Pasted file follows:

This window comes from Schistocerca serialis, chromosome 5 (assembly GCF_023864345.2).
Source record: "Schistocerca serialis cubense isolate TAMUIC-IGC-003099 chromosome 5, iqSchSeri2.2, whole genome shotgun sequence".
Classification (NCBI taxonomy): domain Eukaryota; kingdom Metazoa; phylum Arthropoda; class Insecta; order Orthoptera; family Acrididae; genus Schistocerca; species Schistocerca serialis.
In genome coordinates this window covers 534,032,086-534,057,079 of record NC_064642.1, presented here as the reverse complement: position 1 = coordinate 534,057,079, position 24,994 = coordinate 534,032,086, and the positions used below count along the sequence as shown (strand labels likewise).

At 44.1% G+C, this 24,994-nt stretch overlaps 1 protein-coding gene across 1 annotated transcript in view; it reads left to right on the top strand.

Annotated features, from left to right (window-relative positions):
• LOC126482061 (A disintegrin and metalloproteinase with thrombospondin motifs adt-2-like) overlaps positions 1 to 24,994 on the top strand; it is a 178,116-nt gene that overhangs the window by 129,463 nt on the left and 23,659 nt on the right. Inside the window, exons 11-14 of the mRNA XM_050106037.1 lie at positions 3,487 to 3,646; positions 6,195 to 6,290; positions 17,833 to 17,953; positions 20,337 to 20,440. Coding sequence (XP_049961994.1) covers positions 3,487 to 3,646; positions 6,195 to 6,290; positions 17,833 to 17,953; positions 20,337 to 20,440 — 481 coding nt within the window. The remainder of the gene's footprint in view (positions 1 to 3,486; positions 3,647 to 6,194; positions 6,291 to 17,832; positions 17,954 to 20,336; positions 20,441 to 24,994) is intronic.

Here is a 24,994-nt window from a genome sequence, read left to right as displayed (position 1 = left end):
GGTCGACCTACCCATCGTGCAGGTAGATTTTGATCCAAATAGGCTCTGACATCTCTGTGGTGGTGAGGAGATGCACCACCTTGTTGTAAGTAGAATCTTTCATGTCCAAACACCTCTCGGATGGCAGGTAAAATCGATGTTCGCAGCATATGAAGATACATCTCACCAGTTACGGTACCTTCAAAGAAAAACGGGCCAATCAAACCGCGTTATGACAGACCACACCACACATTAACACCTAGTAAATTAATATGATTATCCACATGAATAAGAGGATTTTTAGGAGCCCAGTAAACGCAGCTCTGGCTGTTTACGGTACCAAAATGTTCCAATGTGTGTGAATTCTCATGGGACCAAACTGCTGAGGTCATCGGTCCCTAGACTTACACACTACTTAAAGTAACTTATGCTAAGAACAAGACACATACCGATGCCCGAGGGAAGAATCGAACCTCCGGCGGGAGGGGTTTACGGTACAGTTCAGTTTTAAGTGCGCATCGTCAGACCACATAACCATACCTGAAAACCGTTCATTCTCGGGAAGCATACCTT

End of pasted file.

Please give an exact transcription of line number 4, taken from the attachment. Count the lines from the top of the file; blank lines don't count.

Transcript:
In genome coordinates this window covers 534,032,086-534,057,079 of record NC_064642.1, presented here as the reverse complement: position 1 = coordinate 534,057,079, position 24,994 = coordinate 534,032,086, and the positions used below count along the sequence as shown (strand labels likewise).